- The same is true for doorway jambs; the flooring needs to go under them. While they can be removed, it is usually easier to simply trim off the bottom ¾ inches or so (whatever is necessary for the new flooring) with a handsaw or oscillating tool. If you are installing a new door, make sure the door itself is high enough to clear the new flooring. In some cases both will be necessary as the flooring must be "tipped" into place and not slid horizontally on the floor; more on this later.
- The subfloor must be in good condition, and while this does not mean a perfectly smooth, sanded subfloor, it does mean that any protruding nails or screws, any damaged areas or holes, any swelled places must all be repaired.
The subfloor in the photos here was in very poor condition, and one area was simply missing where a chimney had passed through the floor at one time. The decision was to simply cover the entire floor with new subflooring, installed in appropriate thicknesses so the adjacent areas (where self-stick vinyl tile was to be installed) would have a matching finished height. The area of the old chimney had to be completely removed in a large area and all new flooring added, starting at the floor joists.
Laying Out the New Flooring
Begin by choosing the longest, straightest, wall; the planks will normally be placed along that wall as a starting point. Check that the opposite wall is reasonably square with it by measuring the distance from wall to wall at each end. If the room is not square a judgment call will have to be made as to which wall (or both) will have planks cut that are narrower on one end than the other. Walls that are an inch or so out of square are not normally a problem, but if there is a wide variance between them starting and ending planks will have to be "ripped" (cut the long direction) at a small angle to accommodate the walls.
In our case, the walls were square enough, but there were too many of them. Two rooms were to have the new hardwood flooring installed; a dining room and a living room. Between the two was a wide opening, but no real doorway—just a wall that separated the two, but ended with an opening of some 8 feet between the two rooms.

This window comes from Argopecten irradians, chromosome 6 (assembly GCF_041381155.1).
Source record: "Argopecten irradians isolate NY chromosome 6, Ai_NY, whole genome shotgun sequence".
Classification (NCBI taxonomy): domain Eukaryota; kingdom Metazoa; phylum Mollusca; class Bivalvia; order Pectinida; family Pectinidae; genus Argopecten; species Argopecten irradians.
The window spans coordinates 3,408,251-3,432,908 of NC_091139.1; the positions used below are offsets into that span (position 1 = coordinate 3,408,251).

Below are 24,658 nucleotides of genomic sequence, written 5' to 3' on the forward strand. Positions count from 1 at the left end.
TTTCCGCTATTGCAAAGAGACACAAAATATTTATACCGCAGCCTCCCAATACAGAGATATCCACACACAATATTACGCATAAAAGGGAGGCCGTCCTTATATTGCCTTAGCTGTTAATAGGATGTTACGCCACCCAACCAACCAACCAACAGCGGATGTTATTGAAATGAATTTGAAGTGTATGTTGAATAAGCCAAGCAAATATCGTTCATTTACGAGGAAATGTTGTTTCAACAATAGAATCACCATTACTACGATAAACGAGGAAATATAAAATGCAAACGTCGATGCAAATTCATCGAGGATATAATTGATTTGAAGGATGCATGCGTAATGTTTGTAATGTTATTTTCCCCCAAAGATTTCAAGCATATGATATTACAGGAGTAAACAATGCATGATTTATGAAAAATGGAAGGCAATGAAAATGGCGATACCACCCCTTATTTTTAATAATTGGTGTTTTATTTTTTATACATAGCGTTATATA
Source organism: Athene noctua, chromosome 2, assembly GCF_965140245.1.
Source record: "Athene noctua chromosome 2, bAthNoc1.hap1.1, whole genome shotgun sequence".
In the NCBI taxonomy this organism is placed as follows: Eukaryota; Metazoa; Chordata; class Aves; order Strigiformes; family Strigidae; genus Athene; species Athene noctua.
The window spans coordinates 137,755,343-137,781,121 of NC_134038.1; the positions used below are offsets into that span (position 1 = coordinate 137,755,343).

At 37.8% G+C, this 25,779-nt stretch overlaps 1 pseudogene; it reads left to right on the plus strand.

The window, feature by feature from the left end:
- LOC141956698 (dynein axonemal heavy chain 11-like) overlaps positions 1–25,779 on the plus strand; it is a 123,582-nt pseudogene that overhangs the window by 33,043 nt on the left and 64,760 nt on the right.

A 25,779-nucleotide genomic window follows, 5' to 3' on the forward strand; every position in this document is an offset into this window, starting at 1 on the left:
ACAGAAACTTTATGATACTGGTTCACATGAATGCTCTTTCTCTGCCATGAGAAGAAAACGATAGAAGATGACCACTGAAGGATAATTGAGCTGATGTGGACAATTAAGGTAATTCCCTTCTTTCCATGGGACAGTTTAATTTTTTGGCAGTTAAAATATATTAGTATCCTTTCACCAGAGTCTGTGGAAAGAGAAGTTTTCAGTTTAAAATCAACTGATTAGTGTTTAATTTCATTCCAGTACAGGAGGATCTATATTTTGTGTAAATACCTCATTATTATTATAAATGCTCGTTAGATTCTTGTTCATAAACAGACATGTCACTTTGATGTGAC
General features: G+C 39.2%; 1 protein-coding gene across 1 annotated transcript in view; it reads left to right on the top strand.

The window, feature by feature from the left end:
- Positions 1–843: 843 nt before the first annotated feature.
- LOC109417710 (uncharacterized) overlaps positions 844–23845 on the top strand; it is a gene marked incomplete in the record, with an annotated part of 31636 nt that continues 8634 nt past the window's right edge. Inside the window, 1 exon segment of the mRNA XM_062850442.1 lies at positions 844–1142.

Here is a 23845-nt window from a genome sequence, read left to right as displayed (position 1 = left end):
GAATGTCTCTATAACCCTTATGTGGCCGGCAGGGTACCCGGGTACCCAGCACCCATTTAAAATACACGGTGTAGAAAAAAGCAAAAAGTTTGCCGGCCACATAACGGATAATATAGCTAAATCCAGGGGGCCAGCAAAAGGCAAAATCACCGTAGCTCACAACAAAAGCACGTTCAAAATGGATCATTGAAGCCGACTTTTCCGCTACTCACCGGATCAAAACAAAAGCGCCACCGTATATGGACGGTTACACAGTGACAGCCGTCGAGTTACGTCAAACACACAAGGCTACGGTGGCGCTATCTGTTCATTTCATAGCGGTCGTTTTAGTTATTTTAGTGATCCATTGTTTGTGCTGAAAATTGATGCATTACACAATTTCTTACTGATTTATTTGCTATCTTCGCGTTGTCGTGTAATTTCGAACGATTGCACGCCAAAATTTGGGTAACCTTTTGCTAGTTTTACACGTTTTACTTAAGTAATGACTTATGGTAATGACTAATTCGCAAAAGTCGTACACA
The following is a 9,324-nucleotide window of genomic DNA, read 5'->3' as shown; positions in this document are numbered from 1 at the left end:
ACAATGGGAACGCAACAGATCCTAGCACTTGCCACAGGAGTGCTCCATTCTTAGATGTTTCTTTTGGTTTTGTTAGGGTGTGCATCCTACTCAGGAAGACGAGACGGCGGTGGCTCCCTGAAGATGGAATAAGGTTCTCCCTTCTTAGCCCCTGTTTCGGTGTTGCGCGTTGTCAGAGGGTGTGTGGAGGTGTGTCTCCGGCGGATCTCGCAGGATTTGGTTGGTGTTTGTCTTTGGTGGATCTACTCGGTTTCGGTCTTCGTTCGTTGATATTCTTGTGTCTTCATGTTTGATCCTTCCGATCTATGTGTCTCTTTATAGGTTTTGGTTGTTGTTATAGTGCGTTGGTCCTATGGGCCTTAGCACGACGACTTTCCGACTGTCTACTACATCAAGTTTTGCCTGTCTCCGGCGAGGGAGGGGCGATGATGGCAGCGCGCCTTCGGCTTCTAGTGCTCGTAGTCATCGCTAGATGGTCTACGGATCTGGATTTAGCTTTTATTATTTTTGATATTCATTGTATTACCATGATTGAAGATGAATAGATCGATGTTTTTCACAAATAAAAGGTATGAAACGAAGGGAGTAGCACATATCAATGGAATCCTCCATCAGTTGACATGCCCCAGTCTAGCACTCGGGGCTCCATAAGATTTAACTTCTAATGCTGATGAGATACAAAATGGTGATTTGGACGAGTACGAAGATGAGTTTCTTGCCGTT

The two rooms shared a wall running the long direction, but in the center of it was a pair of heating ducts (to be covered in the future with built-in shelving) that the flooring had to go around. The other side of the dining room was kitchen cabinetry, with a walkway alongside the cabinet. The opposing "wall" in the living room was a stairway going down to a basement (split foyer style of home) that simply had a stair banister running along it. There was no real wall at all. The plan was to do the living and dining rooms, and in the near future continue the flooring into the hallway leading to bedrooms on the other side of the stairwell.
All of this gave one wall to start from, but three different widths—the dining cabinetry, the short wall separating dining from living, and the stairwell. The wall at the end of the hallway that would eventually be the end of the new flooring was ignored; whatever happens there will happen.
Each width needs to be considered, with the idea that you won't want a plank only an inch wide as the last one to be laid against the "ending" wall. To figure this, measure the distance to the wall, deduct ½ inch (for space at each wall, described later), and divide by the width of a single plank. The result will be a number of full planks (how many doesn't really matter) and a partial plank. If that partial plank is less than ½ plank the first one laid must be ripped lengthwise to make the opposing "end" plank wider.
In our case the last plank would be only 2 inches wide in the worst case (the stairwell) —the solution was to remove 1 inch from the first plank all the way down the beginning wall. This resulted in a "last" plank of at least 3 inches in each of our opposing "walls" and was acceptable. The first plank would be 4 inches wide, with the three "last" planks (against the opposing "walls") ranging from 3–4½ inches. Were the last plank any wider there was a possibility that it would end up being just over a full plank as our planks were an odd width. Probably metric, but it made precise measurements difficult.